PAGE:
Obama Commutes 58 More Drug Sentences

President Obama commuted 58 sentences today. 57 of the 58 inmates are drug offenders.

His statement is here. He called for Congress to reform unjust mandatory minimum sentences.

While I will continue to review clemency applications, only Congress can bring about the lasting changes we need to federal sentencing. That is why I am encouraged by the bipartisan efforts in Congress to reform federal sentencing laws, particularly on overly harsh mandatory minimum sentences for nonviolent drug offenses. Because it just doesn’t make sense to require a nonviolent drug offender to serve 20 years, or in some cases, life, in prison. An excessive punishment like that doesn’t fit the crime. It’s not serving taxpayers, and it’s not making us safer.

This brings Obama's total number of commutations, to 306, which he says is more commutations than the last six presidents combined.

< Trump vs. Ryan | Friday Open Thread: Musing on Taco Bowls >
  • The Online Magazine with Liberal coverage of crime-related political and injustice news

  • Contribute To TalkLeft

  • Display: Sort:
    There are probably tens of thousand of people (5.00 / 1) (#1)
    by Green26 on Sat May 07, 2016 at 12:20:37 AM EST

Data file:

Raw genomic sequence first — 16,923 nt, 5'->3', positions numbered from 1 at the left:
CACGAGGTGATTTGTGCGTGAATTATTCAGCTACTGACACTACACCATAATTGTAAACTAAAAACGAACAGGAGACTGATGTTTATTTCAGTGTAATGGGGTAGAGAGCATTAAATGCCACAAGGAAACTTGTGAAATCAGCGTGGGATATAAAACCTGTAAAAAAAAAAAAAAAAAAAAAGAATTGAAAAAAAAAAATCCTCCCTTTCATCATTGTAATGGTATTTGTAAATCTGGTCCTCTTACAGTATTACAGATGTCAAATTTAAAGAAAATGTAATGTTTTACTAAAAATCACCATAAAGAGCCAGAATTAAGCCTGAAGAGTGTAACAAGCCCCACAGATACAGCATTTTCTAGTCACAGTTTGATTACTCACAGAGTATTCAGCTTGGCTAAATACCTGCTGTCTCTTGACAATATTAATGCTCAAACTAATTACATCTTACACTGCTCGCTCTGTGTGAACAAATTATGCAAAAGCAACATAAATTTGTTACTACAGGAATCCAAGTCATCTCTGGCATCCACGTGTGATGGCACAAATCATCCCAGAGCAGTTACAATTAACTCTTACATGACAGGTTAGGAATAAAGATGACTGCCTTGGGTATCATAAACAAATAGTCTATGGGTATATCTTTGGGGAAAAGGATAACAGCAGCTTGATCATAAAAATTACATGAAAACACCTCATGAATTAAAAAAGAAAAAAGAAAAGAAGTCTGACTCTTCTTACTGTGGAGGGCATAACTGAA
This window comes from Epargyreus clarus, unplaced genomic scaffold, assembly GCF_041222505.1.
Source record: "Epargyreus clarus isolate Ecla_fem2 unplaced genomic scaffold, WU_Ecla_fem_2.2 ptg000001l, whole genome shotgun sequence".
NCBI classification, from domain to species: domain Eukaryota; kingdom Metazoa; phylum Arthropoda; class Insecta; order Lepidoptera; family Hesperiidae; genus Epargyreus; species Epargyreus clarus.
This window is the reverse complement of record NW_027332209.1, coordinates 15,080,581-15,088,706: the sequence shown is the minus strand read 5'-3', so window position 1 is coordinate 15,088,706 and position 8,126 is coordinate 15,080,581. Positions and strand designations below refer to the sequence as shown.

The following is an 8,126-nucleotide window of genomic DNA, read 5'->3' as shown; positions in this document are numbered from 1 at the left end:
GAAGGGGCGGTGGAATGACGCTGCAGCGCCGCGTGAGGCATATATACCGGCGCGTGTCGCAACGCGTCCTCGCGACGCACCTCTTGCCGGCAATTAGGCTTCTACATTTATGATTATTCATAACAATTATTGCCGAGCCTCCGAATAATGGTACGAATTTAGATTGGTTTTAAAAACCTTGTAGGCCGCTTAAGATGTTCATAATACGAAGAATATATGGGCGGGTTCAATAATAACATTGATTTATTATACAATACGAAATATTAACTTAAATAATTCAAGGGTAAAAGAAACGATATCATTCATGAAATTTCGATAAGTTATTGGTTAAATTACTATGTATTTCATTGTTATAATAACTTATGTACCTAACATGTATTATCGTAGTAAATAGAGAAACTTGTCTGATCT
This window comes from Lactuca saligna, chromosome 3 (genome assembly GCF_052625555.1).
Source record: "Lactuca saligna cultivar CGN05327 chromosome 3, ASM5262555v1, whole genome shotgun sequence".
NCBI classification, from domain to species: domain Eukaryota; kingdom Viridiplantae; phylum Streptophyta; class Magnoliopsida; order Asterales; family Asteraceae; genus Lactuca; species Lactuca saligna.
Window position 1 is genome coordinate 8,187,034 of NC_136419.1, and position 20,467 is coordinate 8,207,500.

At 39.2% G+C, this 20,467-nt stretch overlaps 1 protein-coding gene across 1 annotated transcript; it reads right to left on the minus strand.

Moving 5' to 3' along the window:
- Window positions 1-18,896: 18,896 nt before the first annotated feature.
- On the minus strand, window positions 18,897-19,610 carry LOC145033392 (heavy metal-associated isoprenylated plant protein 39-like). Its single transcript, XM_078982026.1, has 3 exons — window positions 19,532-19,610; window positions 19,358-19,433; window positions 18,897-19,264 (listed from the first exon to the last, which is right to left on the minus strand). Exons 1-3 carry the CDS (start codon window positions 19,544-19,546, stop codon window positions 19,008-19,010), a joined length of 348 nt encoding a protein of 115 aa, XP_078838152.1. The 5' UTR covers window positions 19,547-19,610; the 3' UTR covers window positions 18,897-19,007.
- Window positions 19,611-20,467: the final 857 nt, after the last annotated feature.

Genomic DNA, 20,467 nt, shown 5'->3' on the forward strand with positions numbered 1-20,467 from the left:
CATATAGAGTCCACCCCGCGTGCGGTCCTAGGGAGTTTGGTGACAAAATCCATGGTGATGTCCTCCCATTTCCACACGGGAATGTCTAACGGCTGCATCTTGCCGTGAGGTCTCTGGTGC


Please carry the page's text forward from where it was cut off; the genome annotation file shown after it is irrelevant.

maybe many more, like hundreds of thousands, who deserve this. Minor drug offenders, 3 strikes you're out people, and many others should not be in prison or jail. It's wrong, It's a waste of money. It's a waster of human life.  

    Yes, while I am glad that the President (5.00 / 3) (#2)
    by Peter G on Sat May 07, 2016 at 11:01:50 AM EST
    is commuting more sentences one-at-a-time than his predecessors, a blanket commutation affecting thousands is what we need. Commutations done in the traditional way simple cannot correct all the errors and injustices of the federal war-on-drugs policies.

    Drug dealers (none / 0) (#3)
    by TrevorBolder on Sat May 07, 2016 at 12:33:00 PM EST
    Should have their sentences commuted?
    I haven't been convinced that drug dealers should not be arrested, and certainly not have their sentences commuted.
    They are not the innocent victims of a disease, but actually help spread the disease.


    (Federal Drug Prisoners by Offense, 2004) According to the Justice Department, 5.3% of drug offenders in federal prisons are serving time for possession; 91.4% are serving time for trafficking offenses; and 3.3% are in for "other."

    (Number of People Serving Time in Federal Prison in the US, 2014, by Offense) "Fifty percent (95,800) of sentenced inmates in federal prison on September 30, 2014 (the most recent date for which federal offense data are available) were serving time for drug offenses (table 12, appendix table 5). In comparison to the 53% in state prisons, violent offenders represented 7% of the federal prison population (14,000 prisoners).

    Type of drug offense (none / 0) (#4)
    by TrevorBolder on Sat May 07, 2016 at 12:34:41 PM EST

    (Estimated Number Of People In The US Sentenced To State and Federal Prison For Marijuana Offenses)

    Total Federal Prisoners 2004 = 170,535
    Total State Prisoners 2004 = 1,244,311

    Percent of federal prisoners held for drug law violations = 55%
    Percent of state prisoners held for drug law violations = 21%

    Marijuana/hashish, Percent of federal drug offenders, 2004 = 12.4%